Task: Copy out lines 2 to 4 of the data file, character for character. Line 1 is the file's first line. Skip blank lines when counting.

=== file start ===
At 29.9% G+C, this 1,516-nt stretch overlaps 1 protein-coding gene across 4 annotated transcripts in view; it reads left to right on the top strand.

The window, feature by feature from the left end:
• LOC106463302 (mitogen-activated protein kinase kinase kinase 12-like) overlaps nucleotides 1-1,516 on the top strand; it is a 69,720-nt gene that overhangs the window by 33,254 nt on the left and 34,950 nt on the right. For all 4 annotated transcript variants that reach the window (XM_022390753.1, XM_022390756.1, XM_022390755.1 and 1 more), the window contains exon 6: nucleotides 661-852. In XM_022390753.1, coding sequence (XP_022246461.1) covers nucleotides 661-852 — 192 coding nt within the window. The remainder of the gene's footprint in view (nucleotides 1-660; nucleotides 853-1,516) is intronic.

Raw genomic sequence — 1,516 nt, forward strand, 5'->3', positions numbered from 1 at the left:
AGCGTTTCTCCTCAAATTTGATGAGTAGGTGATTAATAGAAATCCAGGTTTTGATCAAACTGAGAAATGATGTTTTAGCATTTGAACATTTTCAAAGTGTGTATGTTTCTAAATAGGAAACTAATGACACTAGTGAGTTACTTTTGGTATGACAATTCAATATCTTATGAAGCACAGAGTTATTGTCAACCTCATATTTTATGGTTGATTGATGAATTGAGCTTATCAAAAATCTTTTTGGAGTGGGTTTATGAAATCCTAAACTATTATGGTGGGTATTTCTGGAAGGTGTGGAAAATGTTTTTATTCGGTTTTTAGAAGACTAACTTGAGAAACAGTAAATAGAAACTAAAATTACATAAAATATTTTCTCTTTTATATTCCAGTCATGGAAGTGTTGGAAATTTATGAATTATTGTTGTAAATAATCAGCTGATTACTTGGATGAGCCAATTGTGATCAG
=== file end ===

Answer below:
The window, feature by feature from the left end:
• LOC106463302 (mitogen-activated protein kinase kinase kinase 12-like) overlaps nucleotides 1-1,516 on the top strand; it is a 69,720-nt gene that overhangs the window by 33,254 nt on the left and 34,950 nt on the right. For all 4 annotated transcript variants that reach the window (XM_022390753.1, XM_022390756.1, XM_022390755.1 and 1 more), the window contains exon 6: nucleotides 661-852. In XM_022390753.1, coding sequence (XP_022246461.1) covers nucleotides 661-852 — 192 coding nt within the window. The remainder of the gene's footprint in view (nucleotides 1-660; nucleotides 853-1,516) is intronic.

Raw genomic sequence — 1,516 nt, forward strand, 5'->3', positions numbered from 1 at the left: